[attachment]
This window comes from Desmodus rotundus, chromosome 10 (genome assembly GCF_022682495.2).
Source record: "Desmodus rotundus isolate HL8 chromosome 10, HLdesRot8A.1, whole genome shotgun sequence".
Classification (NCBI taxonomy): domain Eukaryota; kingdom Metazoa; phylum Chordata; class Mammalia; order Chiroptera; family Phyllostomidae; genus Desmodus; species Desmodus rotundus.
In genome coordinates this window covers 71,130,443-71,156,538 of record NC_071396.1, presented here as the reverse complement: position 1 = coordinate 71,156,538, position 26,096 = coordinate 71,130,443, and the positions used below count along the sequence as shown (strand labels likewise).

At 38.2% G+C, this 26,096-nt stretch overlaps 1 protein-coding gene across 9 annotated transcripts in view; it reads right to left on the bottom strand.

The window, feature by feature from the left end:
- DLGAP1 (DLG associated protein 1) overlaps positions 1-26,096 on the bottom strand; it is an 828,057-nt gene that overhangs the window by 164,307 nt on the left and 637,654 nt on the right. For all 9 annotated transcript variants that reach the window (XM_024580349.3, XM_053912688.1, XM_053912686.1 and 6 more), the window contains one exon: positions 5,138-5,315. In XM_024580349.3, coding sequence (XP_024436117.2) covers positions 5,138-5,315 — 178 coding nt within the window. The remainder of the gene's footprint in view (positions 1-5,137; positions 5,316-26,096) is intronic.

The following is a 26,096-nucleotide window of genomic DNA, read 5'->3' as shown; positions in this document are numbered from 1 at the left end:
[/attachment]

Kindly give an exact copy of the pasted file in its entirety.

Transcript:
This window comes from Desmodus rotundus, chromosome 10 (genome assembly GCF_022682495.2).
Source record: "Desmodus rotundus isolate HL8 chromosome 10, HLdesRot8A.1, whole genome shotgun sequence".
Classification (NCBI taxonomy): domain Eukaryota; kingdom Metazoa; phylum Chordata; class Mammalia; order Chiroptera; family Phyllostomidae; genus Desmodus; species Desmodus rotundus.
In genome coordinates this window covers 71,130,443-71,156,538 of record NC_071396.1, presented here as the reverse complement: position 1 = coordinate 71,156,538, position 26,096 = coordinate 71,130,443, and the positions used below count along the sequence as shown (strand labels likewise).

At 38.2% G+C, this 26,096-nt stretch overlaps 1 protein-coding gene across 9 annotated transcripts in view; it reads right to left on the bottom strand.

The window, feature by feature from the left end:
- DLGAP1 (DLG associated protein 1) overlaps positions 1-26,096 on the bottom strand; it is an 828,057-nt gene that overhangs the window by 164,307 nt on the left and 637,654 nt on the right. For all 9 annotated transcript variants that reach the window (XM_024580349.3, XM_053912688.1, XM_053912686.1 and 6 more), the window contains one exon: positions 5,138-5,315. In XM_024580349.3, coding sequence (XP_024436117.2) covers positions 5,138-5,315 — 178 coding nt within the window. The remainder of the gene's footprint in view (positions 1-5,137; positions 5,316-26,096) is intronic.

The following is a 26,096-nucleotide window of genomic DNA, read 5'->3' as shown; positions in this document are numbered from 1 at the left end: